By Sarah Rafique

Harker Heights Herald

TEMPLE - John Stofer never thought he would fly.

Stofer, of Houston, manned the B-17G Flying Fortress, Texas Raiders, a World War II heavy bomber that belongs to the Commemorative Air Force, during the Central Texas Airshow.

"I've loved airplanes since I was a little boy, I got my pilot's license in high school," said Stofer, who has been a civilian pilot for 46 years. "I joined this program 33 years ago simply wanting to help. I never thought I'd get to fly anything, and now I'm flying the trainers and the fighters and the bombers."

Stofer was among families, friends and military veterans gathered Sunday as black plumes of smoke filled the air, while WWII-era war planes buzzed and circled the sky the during the three-day event at the Draughon-Miller Central Texas Regional Airport.

Stofer said there were only 13,000 B-17s built during WWII, and only 10 of the famous planes, known as "the queen of the skies," are still flying today.

'History lesson'

The airshow, which drew an estimated crowd of 20,000, featured modern aerobatics stunts and a recreation of the attack on Pearl Harbor. The recreation included the B-17 and replica Japanese aircraft that were created for the movie "Tora, Tora, Tora."

Mike Burke, of Galveston, has been involved with the Commemorative Air Force for 40 years and became interested in airplanes because his father was a WWII pilot.

Burke, who served in the Marine Corps for six years, flew a P-51 Mustang, coined "the most famous fighter of all time," during the show.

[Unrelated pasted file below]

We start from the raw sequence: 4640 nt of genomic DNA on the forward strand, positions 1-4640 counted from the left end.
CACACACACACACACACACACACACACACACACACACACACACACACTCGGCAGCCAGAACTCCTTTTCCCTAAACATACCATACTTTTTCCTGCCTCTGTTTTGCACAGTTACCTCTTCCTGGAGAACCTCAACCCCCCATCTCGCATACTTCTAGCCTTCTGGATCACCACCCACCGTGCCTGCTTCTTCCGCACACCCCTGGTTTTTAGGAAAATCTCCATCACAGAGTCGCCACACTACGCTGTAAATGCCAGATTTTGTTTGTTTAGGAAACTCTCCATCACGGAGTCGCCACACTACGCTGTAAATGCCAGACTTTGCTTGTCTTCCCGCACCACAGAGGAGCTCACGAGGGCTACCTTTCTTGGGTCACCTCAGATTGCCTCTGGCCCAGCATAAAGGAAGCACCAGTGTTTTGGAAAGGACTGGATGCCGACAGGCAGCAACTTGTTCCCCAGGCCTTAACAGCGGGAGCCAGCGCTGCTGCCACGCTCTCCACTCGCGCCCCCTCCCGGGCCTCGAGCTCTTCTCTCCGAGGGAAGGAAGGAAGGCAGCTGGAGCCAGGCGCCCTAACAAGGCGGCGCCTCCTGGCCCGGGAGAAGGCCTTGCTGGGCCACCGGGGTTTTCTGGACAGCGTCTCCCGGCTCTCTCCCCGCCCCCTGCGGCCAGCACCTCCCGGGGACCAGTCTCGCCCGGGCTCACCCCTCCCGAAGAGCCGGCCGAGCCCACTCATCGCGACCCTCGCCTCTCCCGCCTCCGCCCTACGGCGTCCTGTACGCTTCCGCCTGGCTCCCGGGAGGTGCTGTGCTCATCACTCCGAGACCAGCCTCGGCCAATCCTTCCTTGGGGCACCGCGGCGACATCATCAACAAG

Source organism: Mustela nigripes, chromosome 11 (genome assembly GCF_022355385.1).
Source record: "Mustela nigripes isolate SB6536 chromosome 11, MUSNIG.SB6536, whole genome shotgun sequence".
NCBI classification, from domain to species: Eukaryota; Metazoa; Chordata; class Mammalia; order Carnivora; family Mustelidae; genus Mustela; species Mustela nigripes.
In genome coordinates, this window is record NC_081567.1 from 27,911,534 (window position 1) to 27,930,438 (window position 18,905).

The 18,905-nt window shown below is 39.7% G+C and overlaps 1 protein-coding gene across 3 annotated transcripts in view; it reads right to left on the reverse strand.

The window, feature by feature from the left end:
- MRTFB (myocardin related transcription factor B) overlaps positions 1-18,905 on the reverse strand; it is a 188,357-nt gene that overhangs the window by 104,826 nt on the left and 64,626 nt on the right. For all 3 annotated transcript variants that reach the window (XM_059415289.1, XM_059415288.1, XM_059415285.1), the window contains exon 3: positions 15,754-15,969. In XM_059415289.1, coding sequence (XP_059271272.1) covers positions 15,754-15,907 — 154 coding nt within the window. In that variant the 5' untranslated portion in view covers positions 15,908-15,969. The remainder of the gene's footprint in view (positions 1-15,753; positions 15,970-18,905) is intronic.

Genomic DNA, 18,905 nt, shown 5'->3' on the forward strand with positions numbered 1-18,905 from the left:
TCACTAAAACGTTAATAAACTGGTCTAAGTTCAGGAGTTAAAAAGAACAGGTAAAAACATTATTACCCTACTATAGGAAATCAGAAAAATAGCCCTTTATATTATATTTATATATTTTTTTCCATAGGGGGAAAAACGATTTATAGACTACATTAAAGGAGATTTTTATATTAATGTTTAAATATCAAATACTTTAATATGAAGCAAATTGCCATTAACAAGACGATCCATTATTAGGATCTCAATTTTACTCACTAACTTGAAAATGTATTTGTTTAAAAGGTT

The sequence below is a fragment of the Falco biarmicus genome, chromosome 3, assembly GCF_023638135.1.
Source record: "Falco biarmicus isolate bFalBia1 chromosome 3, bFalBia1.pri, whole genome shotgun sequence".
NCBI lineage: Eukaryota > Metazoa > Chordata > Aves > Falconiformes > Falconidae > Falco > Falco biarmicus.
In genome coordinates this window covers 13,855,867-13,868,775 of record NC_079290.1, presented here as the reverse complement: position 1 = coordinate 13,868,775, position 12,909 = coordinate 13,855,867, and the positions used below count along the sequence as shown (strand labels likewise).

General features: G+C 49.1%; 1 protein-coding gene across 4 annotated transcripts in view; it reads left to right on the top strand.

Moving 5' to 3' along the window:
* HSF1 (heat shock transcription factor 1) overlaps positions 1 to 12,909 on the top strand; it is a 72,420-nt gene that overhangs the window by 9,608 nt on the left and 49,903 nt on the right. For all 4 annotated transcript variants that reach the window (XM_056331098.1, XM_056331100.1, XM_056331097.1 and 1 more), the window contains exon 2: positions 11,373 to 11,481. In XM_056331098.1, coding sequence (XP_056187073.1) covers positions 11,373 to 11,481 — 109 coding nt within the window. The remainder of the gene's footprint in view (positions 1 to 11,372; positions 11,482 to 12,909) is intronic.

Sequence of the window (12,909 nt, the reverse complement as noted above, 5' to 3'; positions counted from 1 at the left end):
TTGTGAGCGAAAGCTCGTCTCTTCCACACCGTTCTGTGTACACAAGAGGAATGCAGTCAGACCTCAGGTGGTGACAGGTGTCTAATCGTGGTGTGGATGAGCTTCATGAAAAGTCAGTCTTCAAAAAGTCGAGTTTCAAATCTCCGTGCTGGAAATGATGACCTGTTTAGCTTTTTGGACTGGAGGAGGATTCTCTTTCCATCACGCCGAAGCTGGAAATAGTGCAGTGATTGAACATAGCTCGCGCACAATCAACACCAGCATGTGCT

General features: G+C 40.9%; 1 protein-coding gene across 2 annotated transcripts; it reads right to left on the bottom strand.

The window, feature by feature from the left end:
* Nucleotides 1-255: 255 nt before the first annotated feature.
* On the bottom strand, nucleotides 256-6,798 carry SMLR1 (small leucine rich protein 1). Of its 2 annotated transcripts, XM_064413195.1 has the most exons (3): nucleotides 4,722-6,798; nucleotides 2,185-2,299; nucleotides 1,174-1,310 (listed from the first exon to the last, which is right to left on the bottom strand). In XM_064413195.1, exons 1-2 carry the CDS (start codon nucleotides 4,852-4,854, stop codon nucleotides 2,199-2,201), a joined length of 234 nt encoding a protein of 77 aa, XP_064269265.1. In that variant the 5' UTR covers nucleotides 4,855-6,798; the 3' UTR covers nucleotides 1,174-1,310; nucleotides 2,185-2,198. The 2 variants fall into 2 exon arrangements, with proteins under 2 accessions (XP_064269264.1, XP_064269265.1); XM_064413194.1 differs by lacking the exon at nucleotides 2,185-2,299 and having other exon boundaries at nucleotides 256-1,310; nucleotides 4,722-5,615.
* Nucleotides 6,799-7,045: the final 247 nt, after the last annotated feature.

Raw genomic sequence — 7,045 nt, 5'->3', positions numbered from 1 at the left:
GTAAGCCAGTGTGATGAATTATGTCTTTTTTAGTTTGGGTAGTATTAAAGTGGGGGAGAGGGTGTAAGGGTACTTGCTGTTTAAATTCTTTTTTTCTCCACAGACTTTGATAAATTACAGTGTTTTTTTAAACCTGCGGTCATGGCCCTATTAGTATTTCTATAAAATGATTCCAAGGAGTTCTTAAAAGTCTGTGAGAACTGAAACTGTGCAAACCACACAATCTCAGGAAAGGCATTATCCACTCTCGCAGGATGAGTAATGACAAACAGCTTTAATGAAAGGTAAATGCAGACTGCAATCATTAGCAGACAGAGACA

"We don't glorify war, It's a history lesson. We're just teaching history lessons," he said.

Maureen Polivka, a volunteer from Georgetown, has been attending the show, which is in its 10th year in Temple, with her family for years. Her father, retired Air Force Col. Philip O'Neill, said attending air shows brings back memories of growing up near an Army training base in Wyoming.

"As a little boy in my backyard before school every morning I'd see these waves of B-17s roaring over the house ... and that got me very interested in airplanes," said O'Neill. "It's very well organized, it's very clean, it's very peaceable, very family-oriented. I think it's a really great thing for the community to put on for the people."

Beth Ann Jenkins, coordinator for the Central Texas Airshow, has helped organize the event since it began 26 years ago. Jenkins, who runs a flight school in Georgetown, where the show first debuted, started the program to encourage people to learn how to fly.

"We restore these airplanes and keep them in flying condition as a flying history lesson," Stofer said. "We fly them all over the country and show them to the public so they can not only see them standing static and quiet in a museum, but they can see them, feel them, hear them and ride on them."

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